Neurologists diagnose and treat injuries and disorders of the nervous system, including the brain, spine, head and nerves. Common neurological conditions include Alzheimer’s disease, seizures, strokes, tumours, back pain, multiple sclerosis and infections or injuries to the spinal cord. Neurologists take a detailed patient history and perform a neurological examination to assess their patient’s sensations, muscle movements, speech, vision, and mental status. Diagnostic methods also include physical examination, lumbar puncture, biopsies, nerve conduction studies, electromyography and electroencephalography studies, brain scans and other medical imaging. Neurologists work in multidisciplinary teams, providing specialist care and services in both acute, emergency and outpatient settings in hospitals and clinics. They manage their patient’s neurological condition, which may be acute and require intensive care and surgery, chronic and require ongoing pharmacological treatment and rehabilitation, or terminal and require palliative care. Neurologists don’t perform surgery but liaise with surgeons and other medical specialists. They also coordinate care with Allied Health services or Palliative Care teams. To become a Neurologist, doctors complete 3 years of RACP basic training in Adult Internal Medicine, followed by Advanced Training in Neurology, a 3-year RACP program leading to Fellowship and specialist registration with AHPRA. At this senior level, Neurologists are responsible for providing clinical leadership, training registrars, and making research and development contributions.
Registrars (Neurology) are registered doctors who have completed their medical degree and pre-vocational training (internship and residency/PGY2-3). They have attained general registration with AHPRA and can now undertake specialist/or vocational training positions to broaden and refine their scope of practice and gain experience, skills and competency in their chosen area of medicine. Registrars are very important members of the integrated and multi-disciplinary health care team. They have increasing responsibility for patient care, oversee and support junior doctors and staff, participate in professional development activities and continue to receive important guidance, training, and support from senior staff. They work in a range of primary, secondary, tertiary, clinical, laboratory and acute care settings, in hospitals, private practices and community clinics. Registrars who work in this field are undertaking advanced training in neurology and its clinical practice. They work under Neurologists/specialist consultants and develop skills, clinical expertise, and valuable work experience in providing comprehensive medical care, diagnosis and treatment for patients with neurological conditions.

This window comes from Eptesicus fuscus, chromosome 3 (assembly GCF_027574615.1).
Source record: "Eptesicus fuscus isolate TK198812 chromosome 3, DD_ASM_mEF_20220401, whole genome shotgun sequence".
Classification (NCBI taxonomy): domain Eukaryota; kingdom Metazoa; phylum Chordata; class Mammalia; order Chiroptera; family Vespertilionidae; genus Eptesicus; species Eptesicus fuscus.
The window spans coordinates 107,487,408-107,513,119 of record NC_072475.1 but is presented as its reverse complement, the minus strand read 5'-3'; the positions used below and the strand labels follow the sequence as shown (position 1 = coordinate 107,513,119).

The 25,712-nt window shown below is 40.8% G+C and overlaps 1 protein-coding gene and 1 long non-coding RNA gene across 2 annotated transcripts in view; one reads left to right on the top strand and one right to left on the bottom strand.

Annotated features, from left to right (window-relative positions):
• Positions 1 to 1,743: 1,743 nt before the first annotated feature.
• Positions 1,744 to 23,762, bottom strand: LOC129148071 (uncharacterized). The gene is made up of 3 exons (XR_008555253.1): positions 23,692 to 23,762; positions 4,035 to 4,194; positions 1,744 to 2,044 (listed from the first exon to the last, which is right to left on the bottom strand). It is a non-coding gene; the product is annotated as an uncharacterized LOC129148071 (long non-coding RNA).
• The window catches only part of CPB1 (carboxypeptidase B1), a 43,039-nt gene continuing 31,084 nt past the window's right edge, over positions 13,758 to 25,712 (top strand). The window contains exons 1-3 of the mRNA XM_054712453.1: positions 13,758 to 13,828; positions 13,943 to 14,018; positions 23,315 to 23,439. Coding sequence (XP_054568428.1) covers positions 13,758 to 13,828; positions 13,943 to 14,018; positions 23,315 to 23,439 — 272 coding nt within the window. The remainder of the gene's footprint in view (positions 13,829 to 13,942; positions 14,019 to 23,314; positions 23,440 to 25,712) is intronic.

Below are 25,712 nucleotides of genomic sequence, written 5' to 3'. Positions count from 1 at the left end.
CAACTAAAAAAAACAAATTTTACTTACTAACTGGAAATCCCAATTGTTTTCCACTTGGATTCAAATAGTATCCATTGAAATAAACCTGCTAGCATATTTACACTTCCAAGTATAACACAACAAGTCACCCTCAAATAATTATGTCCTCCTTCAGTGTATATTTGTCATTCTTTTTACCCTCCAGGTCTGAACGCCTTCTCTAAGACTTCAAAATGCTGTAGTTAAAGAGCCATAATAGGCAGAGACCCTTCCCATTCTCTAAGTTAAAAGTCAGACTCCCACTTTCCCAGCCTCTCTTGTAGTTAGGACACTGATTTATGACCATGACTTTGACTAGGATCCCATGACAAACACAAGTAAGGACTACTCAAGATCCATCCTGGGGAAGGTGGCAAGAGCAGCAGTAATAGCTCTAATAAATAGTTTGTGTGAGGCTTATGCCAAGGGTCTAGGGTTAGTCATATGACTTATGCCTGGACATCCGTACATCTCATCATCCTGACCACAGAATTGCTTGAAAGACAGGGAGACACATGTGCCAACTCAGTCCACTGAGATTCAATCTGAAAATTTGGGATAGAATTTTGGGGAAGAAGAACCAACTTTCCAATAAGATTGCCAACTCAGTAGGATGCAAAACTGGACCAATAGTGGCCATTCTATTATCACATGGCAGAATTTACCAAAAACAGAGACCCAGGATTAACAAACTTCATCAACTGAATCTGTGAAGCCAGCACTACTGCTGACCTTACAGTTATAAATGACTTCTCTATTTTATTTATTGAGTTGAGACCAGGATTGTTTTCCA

Nurses (Neurology) work in acute Neurology units and acute stroke units in hospitals providing clinical nursing care to patients with complex neurological conditions and medical needs. They also work in private and community clinics, and in rehabilitation units in both inpatient and outpatient settings. They assist the Neurologist, fill and prepare paperwork, monitor patients, provide clinical and therapeutic support, and patient-family-focussed nursing care.